In the world of self improvement, fitness, health and wellness there is a missing link. That’s a rather blanket statement Paul…why so confident? I see it in every single person I work with despite how proactively they are investing in their health… nutrition, exercise, meditation and so on. If you’re visiting a practitioner (chiro, physio, massage, acupuncture et al) you’re tapping into it…momentarily.
Have a think about it for a moment. What are you doing with your body when you’ve given yourself permission to stop…to literally let go?
How Do You Let Go?
Collapsing on your comfy couch to enjoy some tv time would probably be the most common way we relax…and everyone knows that shadowy feeling of guilt that this isn’t great for my body. Curling up your comfy bed to read…even with pillows under your back and neck, padding your spine and doing your best to preserve your posture? No prizes here either.
Oh, so you meditate to let go? Awesome, you’re not off the hook yet.
Think for a moment, what position do you place your body in all of the above?
Let’s look at the obvious limitations on the couch or arm chair first…just to warm you up.
Relaxing in the Couch isn’t Release
Lean back into a comfy position. Now draw a line from your head to your tail bone. Notice how far in front of your pelvis your head is. Try to align your head with your pelvis…that is, at the same angle. You’ll find yourself leaning right backwards just to get some kind of healthy relationship between your head and your pelvis…which of course isn’t that comfortable or socially beneficial.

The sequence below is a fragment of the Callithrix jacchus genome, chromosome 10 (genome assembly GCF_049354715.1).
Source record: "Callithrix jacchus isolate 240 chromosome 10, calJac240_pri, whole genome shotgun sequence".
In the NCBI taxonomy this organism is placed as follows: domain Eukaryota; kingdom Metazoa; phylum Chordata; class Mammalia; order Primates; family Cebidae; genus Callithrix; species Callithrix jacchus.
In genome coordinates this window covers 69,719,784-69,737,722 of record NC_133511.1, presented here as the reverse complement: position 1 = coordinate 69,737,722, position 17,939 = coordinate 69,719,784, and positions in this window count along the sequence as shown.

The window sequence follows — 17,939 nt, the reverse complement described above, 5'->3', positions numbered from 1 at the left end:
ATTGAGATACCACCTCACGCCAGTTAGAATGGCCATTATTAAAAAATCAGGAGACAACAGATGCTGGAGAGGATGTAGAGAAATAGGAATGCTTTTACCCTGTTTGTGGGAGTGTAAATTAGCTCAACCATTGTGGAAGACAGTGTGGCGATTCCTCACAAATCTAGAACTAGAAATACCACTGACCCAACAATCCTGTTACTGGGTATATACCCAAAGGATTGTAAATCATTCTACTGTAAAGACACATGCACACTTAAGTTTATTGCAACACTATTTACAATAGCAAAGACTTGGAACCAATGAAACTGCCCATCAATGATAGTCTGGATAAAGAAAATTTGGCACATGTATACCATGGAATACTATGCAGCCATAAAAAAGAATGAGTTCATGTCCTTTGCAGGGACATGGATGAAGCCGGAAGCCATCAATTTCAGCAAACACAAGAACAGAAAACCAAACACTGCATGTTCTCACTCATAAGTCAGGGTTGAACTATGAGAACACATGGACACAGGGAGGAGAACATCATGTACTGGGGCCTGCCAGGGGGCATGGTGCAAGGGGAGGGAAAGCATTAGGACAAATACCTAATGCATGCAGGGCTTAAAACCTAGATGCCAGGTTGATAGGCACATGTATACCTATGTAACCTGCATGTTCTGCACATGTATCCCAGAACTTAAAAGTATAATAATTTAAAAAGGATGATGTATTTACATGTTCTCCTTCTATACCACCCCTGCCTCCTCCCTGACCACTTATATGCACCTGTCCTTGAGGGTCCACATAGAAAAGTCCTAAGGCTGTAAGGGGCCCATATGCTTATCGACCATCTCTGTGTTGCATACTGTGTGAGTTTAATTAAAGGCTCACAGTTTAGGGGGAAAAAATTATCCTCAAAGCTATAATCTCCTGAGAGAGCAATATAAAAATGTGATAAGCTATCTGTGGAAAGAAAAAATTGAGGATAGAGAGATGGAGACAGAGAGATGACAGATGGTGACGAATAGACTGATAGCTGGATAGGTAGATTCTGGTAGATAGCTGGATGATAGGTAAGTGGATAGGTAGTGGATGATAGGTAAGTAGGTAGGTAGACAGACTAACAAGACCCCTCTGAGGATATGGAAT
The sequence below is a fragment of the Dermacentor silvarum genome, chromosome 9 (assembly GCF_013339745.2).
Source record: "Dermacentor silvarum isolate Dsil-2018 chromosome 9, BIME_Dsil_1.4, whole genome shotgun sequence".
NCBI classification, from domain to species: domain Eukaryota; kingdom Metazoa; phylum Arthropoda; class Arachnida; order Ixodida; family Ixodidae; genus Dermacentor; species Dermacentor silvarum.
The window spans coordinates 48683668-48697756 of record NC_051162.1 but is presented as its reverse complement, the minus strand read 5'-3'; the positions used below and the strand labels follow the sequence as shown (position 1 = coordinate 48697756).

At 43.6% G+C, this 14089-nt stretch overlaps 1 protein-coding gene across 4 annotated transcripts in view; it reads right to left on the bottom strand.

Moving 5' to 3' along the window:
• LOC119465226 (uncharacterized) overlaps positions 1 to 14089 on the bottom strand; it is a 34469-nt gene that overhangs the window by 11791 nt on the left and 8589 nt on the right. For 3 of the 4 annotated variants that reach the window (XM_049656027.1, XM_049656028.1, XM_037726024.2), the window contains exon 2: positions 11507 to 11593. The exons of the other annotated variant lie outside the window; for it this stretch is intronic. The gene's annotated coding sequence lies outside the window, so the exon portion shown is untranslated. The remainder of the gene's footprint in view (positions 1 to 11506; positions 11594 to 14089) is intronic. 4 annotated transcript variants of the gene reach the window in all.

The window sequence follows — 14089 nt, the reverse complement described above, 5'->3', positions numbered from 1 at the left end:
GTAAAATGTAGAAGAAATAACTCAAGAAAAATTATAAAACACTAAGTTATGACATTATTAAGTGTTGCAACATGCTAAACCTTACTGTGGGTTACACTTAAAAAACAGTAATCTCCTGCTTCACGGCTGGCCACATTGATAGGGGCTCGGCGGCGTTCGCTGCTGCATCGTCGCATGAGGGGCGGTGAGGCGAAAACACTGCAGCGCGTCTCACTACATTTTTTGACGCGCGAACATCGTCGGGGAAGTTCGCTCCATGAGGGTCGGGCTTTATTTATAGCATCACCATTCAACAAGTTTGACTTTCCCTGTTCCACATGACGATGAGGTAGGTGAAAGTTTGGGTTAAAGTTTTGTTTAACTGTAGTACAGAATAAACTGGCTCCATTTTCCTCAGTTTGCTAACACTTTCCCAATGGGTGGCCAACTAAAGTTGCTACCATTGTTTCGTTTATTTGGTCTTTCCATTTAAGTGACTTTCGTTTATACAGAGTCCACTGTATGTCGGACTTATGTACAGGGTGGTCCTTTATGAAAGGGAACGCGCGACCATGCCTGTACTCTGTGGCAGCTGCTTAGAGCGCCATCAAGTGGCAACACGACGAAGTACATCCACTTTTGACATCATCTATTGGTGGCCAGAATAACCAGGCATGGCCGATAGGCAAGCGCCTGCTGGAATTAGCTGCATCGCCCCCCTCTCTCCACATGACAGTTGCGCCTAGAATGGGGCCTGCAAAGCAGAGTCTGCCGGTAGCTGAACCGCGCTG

Trying to “sit up straight” in soft seating is also pretty much pointless as no matter how much you try to achieve this positioning, it’s uncomfortable and destined to fail as there is no solid support for your spine. (in other words it rounds out)
Relaxing in Bed isn’t Release Either
In bed with pillows and gadgets you’ve accumulated over the years from direct sales catalogues (book/iPad stands, triangle pillows, bolsters under the knees and so on) you are still on a soft surface which allows your spinal curves to bottom out…putting gravity loaded pressure into your discs and deep postural muscles. (hence the ache after half an hour or so)
Meditating in an armchair? Refer to above.
Meditating in lotus position on the floor? Admirable, but ask yourself honestly, is it possible to remain completely upright for the duration without fatigue in your back or shoulders? 99% of people achieve sitting upright with physical effort, so if you’re meditating upright without tiring, welcome to the 1%.
Yes, I’m painting the problem into everything you’re doing in your downtime but it’s with due cause and I will of course provide some solutions now.
What is the missing link in all of this?
Release. Not just extrinsic release…the feeling of relaxation when you clomp down on the couch, but deep spinal release for your discs and postural musculature…as well as the feeling of relaxation.
Why doesn’t relaxing in all of our traditional ways as described above not cut it in western lifestyles?
If you take a closer look at the shape of your spine in these positions and then contrast it to how you spend the larger part of your day, you will be seeing a theme, a damaging theme.
In reality, the only time your spine is at it’s maximum length is when you’re standing still or walking. All the in-between movements are curving it over, compressing into similar positions as the above.
Standing, walking and of course… when doing your Relaxaback meditation, my favourite and only recommended Release position, all benefit your upright body/posture. Everything else is contributing to looking like grandma on her walker.
The consolation of learning how to sit upright without tension is that all your sitting time is actually resting your body too…but that is probably a short course of Alexander lessons for most.